The new album from The 1975 is finally here, after numerous delays it launches during the strange days we currently inhabit and provides another solid album, but not the magnum opus some were building this up to be. Their last full-length album was critically acclaimed by the majority of the press and went straight to number one.

The opening track features a speech from Greta Thunberg on the impending climate catastrophe, which is a welcome change to the usual ambient openings with the same lyrics which inhabited the first three albums.  ‘People’ is still as shocking as when first released, the punk banger has prescient lyrics for the times we live in currently and is one of the most shocking things the lads from Wilmslow have pulled out the bag. We then have ‘The End (Music For Cars)’, which is a beautiful orchestral arrangement and feels like Hans Zimmer scored it.

The next track ‘Frail State of Mind’ is an erratic garage track with equally prescient lyrics as ‘People’, “Go outside, seems unlikely, I’m sorry I missed your call, I watched it ring”. Meanwhile, ‘Streaming’ seems like a pointless interlude into a middling track titled ‘The Birthday Party’, which is where he moans about trying to stay sober while at a boring birthday party.

We go from the fantastically sweet ‘Then Because She Goes’ to low key tracks like ‘Jesus Christ 2005 God Bless America’, even encompassing country-rock with ‘Roadkill’, where Healy sings “Well I pissed myself on a Texan Intersection and George spilled all over his bag”.

We also get ‘Me And You Together Song’, a sugary sweet track that has more than a hint of shoegaze about it, then the biggest shock of the album a gospel-rap track titled ‘Nothing Revealed/Everything Denied’, which just shows how brilliant The 1975 can be when they explore different genres. This is followed by ‘Tonight (I Wish I Was Your Boy)’, a song that reminds me of ‘Sincerity Is Scary’ from the previous album and is all about accepting that a relationship has failed, we then get one of the album highpoints ‘If You’re Too Shy (Let Me Know)’ which is a pure ‘80s tinged bop.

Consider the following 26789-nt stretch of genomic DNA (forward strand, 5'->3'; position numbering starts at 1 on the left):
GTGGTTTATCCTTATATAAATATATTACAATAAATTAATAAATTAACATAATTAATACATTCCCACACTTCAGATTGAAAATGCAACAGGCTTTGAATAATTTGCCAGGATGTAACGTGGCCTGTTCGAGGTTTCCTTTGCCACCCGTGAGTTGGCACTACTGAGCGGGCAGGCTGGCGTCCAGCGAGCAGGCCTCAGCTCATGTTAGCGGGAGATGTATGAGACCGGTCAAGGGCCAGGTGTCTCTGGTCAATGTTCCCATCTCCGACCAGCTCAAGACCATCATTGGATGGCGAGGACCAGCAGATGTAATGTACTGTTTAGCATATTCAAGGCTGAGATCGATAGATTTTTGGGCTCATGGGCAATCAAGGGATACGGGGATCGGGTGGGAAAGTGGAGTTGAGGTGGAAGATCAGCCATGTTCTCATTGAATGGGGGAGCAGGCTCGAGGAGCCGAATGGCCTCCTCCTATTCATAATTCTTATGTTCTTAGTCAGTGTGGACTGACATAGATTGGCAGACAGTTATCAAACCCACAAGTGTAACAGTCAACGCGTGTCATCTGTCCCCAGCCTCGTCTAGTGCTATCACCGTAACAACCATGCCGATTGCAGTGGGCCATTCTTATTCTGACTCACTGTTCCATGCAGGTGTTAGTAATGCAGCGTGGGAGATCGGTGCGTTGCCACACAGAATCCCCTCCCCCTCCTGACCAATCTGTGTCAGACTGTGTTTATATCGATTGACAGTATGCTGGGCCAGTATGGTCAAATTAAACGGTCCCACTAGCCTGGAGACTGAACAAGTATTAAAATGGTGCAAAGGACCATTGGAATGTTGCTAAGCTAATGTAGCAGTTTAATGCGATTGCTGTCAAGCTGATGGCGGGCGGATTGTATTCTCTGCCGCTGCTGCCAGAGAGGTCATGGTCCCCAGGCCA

There are obvious problems with the album though as it contains what feels like filler, the hat trick of songs in question are ‘Having No Head’, ‘What Should I Say’ and ‘Bagsy Not In Net’. To close the album we get the emotional piano ballad ‘Don’t Worry’, featuring Matty Healy’s dad Tim Healy and the song ‘Guys’, which is a sweet tribute to Healy’s fellow bandmates.

This album is like a tub of Celebrations with great songs such as ‘If You’re Too Shy’, ‘People’, ‘Nothing Revealed/Everything Denied’, which are equivalent to Milky Way or Maltesers (top-tier Celebrations) and other tracks such as ‘Shiny Collarbone’, ‘What Should I Say’, ‘Streaming’, ‘Bagsy Not In Net’, ‘Having No Head’ and ‘Yeah I Know’ are the equivalent of Bounty (P.S. sorry if you like Bounty, but also not sorry at the same time).

With the tracks as eclectic as ever, Healy’s wonderful songwriting shines through. Unfortunately, there are a handful of tracks that disrupt the album and dampen the excellent tracks that have come before. The disruption comes from mainly instrumental tracks with sporadic vocals from Healy that overstay their welcome and don’t hit any sort of emotional note.

While not as good as their previous two efforts I am intrigued to see what The 1975 do after this, next time they need to trim the fat off of the overall record for a better experience.

The 1975: Notes On A Conditional Form – Out 22 May 2020 (Dirty Hit / Polydor Records)